Seasonal eating in Porgugal goes beyond munching on fruits and vegetables. We love eating sardines (sardinha) in June and July as well as snails (caracóis) in May. You won’t have to look hard to find either – both are spring and summer staples at neighborhood restaurants (tascas) throughout the country.
From a local perspective, we’re talking about eating limpets (lapas) and bananas (bananas) in Madeira where both abound. While you’ll want to eat limpets covered in garlic butter, Madeira bananas, which we believe to be the best in the world, are great on their own.
And, of course, you’ll want to eat tripas à moda do Porto in its home city of Porto unless you’re not into eating offals. However, the dish is a must for adventurous diners to try at least once.
Attend the annual Lisbon sardine festival honoring St. Anthony if your Portugal trip is in June. The city becomes a ginormous sardine restaurant during the festival which has to be experienced to be believed.
5. Dine At Neighborhood Tascas
Tascas aren’t fancy and their menus typically feature hearty dishes served with two different carbs. They’re the kind of places where tablecloths are made of paper, wine is served in jugs and walls are adorned with quirky memorabilia. And, yet, tascas are some of the best places to eat Portuguese food in Portugal.
Typical tasca dishes include salt cod (bacalhau) boiled meat (cozido) which is the Portuguese version of France’s pot au feu and grilled fish. We often order Iberian black pork (porco preto) and octopus rice (arroz de polvo) when we chow down at tascas in Lisbon. We also order sparkling water (água com gás) and wine (vinho) to wash the food down.
Check out the tasca‘s daily special (prato do dia) before you place your order.
6. Order The Prato Do Dia
Cheap eats fans will love this tip which involves ordering the prato do dia at tascas. Often handwritten on the menu or a blackboard, these daily specials are wonderful values that are big in size but small in price. Sometimes, they’re even big enough to share.
Some pratos do dia are multi-course affairs which include soup, wine and dessert. Others are just a big plate of food. Either way, they’re typically filling meals that will take you all the way to dinner.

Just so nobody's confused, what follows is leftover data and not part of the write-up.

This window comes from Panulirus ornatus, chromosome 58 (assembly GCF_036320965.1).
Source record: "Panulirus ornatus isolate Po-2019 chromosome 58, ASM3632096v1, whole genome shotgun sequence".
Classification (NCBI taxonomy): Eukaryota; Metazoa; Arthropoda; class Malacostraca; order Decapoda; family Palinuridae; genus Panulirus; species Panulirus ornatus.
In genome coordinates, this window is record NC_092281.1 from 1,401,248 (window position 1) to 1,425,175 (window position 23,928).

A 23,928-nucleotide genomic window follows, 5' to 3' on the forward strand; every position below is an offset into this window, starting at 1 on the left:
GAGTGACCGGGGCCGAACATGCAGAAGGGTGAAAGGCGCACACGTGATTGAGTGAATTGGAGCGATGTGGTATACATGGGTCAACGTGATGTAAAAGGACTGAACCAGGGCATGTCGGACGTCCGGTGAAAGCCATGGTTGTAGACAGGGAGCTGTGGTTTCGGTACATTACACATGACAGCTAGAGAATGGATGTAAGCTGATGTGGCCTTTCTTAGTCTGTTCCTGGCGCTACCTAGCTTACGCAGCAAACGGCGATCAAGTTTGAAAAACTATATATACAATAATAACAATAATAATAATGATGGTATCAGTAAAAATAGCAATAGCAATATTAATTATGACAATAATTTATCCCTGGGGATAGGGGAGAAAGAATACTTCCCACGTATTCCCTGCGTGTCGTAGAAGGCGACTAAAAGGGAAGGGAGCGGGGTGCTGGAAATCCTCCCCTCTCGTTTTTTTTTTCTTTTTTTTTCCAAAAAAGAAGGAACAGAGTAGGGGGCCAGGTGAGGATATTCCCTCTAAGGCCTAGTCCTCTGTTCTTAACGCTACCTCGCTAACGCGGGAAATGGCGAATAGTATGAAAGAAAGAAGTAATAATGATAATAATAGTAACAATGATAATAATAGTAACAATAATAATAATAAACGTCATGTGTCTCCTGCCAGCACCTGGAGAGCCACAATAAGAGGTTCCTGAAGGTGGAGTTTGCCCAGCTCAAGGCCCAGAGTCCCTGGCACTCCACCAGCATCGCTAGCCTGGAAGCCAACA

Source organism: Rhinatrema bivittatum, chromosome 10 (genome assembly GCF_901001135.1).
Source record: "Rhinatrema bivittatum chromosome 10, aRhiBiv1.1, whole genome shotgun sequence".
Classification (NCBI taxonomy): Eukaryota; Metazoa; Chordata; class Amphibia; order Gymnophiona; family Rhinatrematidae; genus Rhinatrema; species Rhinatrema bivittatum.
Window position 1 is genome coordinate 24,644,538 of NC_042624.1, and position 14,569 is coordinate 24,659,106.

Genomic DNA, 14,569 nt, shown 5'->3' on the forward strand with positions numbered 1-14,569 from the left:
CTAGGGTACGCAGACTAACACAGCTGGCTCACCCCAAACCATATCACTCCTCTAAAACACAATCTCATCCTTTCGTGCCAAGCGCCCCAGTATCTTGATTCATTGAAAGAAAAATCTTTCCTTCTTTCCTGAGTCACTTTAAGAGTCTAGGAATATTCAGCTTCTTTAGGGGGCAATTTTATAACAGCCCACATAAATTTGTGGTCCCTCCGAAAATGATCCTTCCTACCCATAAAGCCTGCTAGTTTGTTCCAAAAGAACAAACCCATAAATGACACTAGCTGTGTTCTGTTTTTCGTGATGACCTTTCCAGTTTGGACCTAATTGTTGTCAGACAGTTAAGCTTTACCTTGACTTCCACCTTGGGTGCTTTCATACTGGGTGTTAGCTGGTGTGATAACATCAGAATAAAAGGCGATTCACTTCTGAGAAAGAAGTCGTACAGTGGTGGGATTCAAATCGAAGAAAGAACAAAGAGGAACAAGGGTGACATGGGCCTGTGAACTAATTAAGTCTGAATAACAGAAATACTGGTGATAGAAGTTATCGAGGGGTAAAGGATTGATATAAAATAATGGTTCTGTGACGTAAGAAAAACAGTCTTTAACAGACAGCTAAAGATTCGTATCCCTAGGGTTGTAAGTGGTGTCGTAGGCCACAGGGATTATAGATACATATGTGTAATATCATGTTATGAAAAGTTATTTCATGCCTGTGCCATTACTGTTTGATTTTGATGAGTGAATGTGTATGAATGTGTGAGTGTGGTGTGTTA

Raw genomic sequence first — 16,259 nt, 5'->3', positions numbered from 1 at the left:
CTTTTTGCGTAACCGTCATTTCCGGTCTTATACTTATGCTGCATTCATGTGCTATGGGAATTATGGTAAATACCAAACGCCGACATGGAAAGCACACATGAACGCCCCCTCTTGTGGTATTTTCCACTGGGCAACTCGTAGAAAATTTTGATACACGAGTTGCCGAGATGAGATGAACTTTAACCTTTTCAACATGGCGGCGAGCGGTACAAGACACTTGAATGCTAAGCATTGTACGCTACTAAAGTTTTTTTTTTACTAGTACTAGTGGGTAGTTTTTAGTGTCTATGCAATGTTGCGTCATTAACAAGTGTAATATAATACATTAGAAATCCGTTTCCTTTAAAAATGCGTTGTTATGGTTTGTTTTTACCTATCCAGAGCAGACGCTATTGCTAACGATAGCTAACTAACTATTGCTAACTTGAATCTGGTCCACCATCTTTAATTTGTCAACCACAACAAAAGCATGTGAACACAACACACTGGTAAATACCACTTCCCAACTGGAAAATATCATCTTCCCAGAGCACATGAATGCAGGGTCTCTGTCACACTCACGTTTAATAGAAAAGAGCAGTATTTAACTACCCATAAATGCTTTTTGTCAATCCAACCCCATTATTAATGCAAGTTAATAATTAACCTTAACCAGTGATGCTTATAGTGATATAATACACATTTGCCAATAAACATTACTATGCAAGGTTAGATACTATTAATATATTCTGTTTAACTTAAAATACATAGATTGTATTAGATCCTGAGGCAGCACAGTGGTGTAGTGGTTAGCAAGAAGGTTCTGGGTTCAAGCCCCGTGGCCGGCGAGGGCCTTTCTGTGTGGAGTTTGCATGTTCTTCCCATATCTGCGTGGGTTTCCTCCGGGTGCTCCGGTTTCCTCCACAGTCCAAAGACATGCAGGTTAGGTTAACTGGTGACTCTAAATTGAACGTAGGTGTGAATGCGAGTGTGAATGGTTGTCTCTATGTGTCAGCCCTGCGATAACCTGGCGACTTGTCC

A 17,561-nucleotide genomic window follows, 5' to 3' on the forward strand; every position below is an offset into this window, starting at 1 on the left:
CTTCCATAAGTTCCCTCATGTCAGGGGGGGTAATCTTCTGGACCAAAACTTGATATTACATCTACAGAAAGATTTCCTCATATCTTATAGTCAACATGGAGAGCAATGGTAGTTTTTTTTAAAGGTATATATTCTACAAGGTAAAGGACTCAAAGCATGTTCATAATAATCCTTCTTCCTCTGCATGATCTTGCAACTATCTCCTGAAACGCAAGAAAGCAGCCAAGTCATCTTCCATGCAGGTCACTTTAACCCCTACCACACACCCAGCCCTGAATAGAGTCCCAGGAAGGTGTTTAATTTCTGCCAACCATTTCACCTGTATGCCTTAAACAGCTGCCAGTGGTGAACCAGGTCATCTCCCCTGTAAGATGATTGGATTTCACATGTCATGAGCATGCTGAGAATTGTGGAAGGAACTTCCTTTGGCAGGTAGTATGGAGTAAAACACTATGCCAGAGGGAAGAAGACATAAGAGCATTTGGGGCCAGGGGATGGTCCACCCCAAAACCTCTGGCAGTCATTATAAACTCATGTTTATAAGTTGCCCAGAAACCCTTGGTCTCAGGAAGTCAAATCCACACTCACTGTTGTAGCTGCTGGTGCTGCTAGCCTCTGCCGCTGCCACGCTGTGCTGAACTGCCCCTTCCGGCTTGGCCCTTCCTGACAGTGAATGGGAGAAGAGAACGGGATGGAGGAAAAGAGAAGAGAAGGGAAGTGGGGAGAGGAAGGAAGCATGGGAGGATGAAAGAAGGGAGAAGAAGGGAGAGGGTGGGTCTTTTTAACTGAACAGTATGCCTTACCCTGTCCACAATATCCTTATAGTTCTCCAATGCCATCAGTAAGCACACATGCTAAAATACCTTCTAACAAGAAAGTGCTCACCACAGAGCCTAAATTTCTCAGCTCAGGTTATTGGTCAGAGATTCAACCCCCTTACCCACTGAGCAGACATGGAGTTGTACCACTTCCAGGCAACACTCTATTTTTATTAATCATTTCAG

Some pratos do dia are served on specific days of the week.
7. Carry Cash
We like to pay our restaurant bills with credit cards unless it’s not possible. That’s when it’s clutch to have a Portuguese debit card or cash. Since most tourists don’t have Portuguese debit cards, carrying cash is probably your best option.
You won’t need a lot of cash. You’ll just need enough to cover your check if a restaurant doesn’t take credit cards or if a credit card machine is suddenly not working. Yes, that happens every once in a while.
Interestingly, we’ve noticed more-cash only establishments in the Algarve compared to big cities like Lisbon and Porto. We don’t know why but it’s good to know.
Choose euros when given the choice between paying your credit card with euros or dollars. You’ll likely be charged an unfavorable exchange rate if you don’t follow this pro tip.
8. Eat All The Sandwiches
Many countries have a signature sandwich. Portugal isn’t one of those countries. Instead, Portugal has multiple sandwiches in its culinary coffer.
The bifana, braised pork slices on a roll, is probably the easiest sandwich to find in Portugal but it’s not the most famous. That honor goes to the francesinha, a monster of an open-faced sandwich that’s filled with steak, ham, chourićo and sausage before it’s covered with melted cheese, tangy tomato sauce and a fried egg.
Other popular Portuguese sandwiches include the medium rare, sliced steak sandwich called prego, the pressed, grilled hot dog called cachorrinho and the pernil com queijo which pairs slow-cooked pork leg meat with ooey-gooey Serra da Estrela cheese. Just thinking about these sandwiches makes us hungry.
You can try all of these sandwiches and more in Porto, a city where cooks seem to understand the sandwich concept better than other food-focused Portuguese cities.
9. Embrace Eggs
Eggs are ubiquitous in Portuguese food.
They’re in savory dishes like bacalhau à brás, the iconic salt cod dish made with potatoes, and they’re served on top of steak (commonly referred to as a cavalo or on horseback). However, eggs take center stage when it comes to Portuguese desserts.
We can’t over-emphasize the prevalence of eggs in Portuguese desserts. But why?